She said a smarter approach would have been to extend the beverage can deposit-refund system to more containers, such as milk cartons and laundry detergent jugs.

Liberal MLA Eric Foster (Vernon Monashee) responded in the Legislature, saying the province made changes to exempt most businesses from MMBC fees and paperwork if they earn less than $1 million in revenue, generate less than one tonne per year of packaging, or operate as a single outlet.

“We’ve got all kinds of validation on this — chambers of commerce, local government, opportunities for local government to either continue the way they’re doing it or to have MMBC put their contractors in there to pick up,” said Foster, who serves on the government’s environment and land use committee.

“MMBC came forward as an opportunity to change people’s way of doing business and to put the onus on the original producers of the waste product or the recyclable product to reduce.”

Just Posted

Langley’s Cottoy has first regular season game as Lion

Former Rams standout takes field against Bombers

Opponents, supporters of Langley Township tree bylaw speak to council

Councillors received a mixed response to the proposed bylaw

Golden Ears Bridge at 10: Community had called for a crossing for decades

From nothing, to the Albion Ferry, to the bridge was a long wait

VIDEO: How Lloyd Rossnagel came to be know as ‘the strawberry guy’

A Langley senior creates a roadside garden. Feel free to sample.

Arboretum centre interpreted through Rotary structure

Rotary Interpretive Centre opens at Derek Doubleday Arboretum this weekend

VIDEO: Trans Mountain expansion project gets green light, again

Prime Minister Justin Trudeau announced the decision in Ottawa on Tuesday afternoon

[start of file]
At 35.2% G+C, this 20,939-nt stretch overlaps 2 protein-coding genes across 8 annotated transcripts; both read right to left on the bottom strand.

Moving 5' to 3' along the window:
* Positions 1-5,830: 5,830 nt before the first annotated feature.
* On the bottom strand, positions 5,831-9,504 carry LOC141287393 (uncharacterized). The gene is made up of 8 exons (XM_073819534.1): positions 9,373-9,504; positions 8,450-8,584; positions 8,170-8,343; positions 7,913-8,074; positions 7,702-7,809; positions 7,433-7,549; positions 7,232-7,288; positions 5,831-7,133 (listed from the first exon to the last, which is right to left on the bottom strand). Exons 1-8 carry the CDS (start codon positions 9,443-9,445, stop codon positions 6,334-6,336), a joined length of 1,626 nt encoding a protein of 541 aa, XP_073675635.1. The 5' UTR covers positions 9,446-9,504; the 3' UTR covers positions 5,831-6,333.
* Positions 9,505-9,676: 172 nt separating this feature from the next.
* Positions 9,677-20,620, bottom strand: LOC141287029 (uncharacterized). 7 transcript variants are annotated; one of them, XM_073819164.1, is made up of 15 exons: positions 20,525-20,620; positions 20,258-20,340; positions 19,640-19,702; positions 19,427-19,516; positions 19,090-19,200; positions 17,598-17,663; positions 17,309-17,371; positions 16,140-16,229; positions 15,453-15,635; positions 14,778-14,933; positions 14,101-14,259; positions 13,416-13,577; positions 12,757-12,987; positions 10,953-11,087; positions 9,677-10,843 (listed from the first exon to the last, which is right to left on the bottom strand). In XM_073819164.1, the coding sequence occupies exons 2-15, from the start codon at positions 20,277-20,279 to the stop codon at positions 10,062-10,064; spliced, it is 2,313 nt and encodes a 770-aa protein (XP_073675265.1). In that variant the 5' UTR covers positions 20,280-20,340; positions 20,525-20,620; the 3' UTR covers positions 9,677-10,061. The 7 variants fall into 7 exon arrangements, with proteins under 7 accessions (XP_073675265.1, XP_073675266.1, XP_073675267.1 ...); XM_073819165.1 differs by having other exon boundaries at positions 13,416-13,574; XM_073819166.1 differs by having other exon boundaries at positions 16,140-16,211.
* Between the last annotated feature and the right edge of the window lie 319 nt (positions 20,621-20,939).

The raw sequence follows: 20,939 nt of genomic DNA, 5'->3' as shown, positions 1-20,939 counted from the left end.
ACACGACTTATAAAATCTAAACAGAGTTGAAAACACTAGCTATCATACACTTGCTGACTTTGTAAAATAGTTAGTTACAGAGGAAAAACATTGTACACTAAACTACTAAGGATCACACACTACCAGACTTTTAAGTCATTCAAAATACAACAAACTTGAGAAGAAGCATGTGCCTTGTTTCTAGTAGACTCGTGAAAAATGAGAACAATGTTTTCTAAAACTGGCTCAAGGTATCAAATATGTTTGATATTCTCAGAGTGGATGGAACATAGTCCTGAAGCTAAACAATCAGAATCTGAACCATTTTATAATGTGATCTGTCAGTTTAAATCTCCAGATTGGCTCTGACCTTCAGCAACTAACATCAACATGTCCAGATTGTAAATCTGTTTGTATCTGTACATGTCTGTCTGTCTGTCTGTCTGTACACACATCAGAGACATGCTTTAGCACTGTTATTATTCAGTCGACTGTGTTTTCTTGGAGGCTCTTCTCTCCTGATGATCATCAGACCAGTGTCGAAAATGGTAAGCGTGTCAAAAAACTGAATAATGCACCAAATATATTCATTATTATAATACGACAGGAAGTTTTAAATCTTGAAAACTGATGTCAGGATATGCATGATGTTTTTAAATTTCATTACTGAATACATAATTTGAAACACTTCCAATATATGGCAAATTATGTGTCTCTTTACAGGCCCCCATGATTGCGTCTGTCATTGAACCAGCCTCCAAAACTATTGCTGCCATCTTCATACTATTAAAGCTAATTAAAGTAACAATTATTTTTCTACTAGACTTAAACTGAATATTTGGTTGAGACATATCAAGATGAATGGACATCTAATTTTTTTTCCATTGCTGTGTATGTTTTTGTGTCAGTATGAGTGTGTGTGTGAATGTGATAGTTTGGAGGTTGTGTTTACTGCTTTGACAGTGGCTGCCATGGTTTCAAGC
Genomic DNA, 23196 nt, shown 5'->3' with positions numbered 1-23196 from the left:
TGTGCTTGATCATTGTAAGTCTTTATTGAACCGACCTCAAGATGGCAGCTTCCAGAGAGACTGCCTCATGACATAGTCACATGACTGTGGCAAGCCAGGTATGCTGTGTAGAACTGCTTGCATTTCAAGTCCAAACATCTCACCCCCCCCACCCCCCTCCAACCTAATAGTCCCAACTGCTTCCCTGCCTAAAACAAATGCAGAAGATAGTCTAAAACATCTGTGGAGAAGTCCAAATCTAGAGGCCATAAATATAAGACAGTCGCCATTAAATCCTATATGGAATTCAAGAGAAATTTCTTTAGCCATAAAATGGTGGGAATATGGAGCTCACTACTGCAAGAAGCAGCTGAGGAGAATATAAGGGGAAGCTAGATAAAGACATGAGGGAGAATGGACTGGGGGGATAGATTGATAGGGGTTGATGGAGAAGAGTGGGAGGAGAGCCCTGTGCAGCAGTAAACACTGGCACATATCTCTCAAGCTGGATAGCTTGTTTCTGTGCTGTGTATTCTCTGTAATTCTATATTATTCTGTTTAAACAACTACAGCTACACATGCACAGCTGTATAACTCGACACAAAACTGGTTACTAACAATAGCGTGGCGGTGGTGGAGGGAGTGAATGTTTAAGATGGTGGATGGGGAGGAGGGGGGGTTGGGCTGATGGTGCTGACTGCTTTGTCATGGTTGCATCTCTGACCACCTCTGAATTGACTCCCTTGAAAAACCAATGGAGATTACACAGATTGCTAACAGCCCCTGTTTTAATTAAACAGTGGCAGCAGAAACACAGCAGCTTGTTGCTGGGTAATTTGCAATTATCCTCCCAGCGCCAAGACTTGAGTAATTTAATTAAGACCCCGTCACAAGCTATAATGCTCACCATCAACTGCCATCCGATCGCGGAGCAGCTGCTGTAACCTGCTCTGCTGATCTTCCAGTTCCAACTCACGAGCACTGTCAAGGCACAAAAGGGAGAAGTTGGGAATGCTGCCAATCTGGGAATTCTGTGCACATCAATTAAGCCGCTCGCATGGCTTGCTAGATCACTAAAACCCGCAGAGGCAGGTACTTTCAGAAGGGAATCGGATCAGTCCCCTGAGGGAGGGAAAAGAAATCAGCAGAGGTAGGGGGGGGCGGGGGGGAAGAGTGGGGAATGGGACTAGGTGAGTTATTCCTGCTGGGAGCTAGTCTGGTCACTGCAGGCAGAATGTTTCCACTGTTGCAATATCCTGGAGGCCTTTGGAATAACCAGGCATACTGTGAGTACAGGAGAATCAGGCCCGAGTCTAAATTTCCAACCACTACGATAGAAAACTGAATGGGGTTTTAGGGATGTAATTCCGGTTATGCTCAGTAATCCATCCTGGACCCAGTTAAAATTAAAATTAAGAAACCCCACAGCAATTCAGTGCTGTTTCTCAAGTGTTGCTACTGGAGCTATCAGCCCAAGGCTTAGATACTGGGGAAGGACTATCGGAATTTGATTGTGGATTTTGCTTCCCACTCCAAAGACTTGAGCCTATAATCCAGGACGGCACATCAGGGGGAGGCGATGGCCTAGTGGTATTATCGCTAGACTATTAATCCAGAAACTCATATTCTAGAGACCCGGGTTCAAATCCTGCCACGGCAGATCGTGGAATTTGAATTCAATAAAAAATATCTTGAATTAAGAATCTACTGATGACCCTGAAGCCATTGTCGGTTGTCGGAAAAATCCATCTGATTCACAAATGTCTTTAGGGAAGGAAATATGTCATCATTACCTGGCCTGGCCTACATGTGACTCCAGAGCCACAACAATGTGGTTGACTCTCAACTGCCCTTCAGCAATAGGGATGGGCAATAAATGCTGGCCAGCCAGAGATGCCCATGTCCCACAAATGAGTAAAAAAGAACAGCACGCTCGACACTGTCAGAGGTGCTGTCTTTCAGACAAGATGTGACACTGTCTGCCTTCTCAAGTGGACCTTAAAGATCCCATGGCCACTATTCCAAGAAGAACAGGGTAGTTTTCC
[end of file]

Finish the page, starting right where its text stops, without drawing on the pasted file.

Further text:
MPs hear retired B.C. nurse’s petition to change compensation for fatal medical errors

Teri McGrath wants provinces to implement no-fault system for medical errors

Horgan says he’ll still defend B.C. coast after second Trans Mountain approval

Meanwhile, one B.C. First Nation has announced plans for a legal challenge

Metro Vancouver’s air quality could be the worst yet this wildfire season

As wildfire season approached, Metro Vancouver experts predict the air will be an issue for many

Demonstrators on either side of Trans Mountain debate clash in Vancouver

Crowd heard from member of Indigenous-led coalition that hopes to buy 51% of expansion project

Update: Multiple fires along the railway tracks in Pitt Meadows

CP rail has closed tracks while firefighters work

Grieving B.C. mom hopes Facebook message leads to new investigation into son’s Surrey homicide

Criminal Justice Branch didn’t lay charges, concluding no substantial likelihood of murder or manslaughter conviction

B.C.’s measles vaccination program gains traction in May

More than 15,000 doses of the MMR vaccine has been administered across the province

B.C. farmers concerned Agricultural Land Reserve changes choking their livelihood

Dozens voice concerns at special meeting hosted on Vancouver Island

Most Read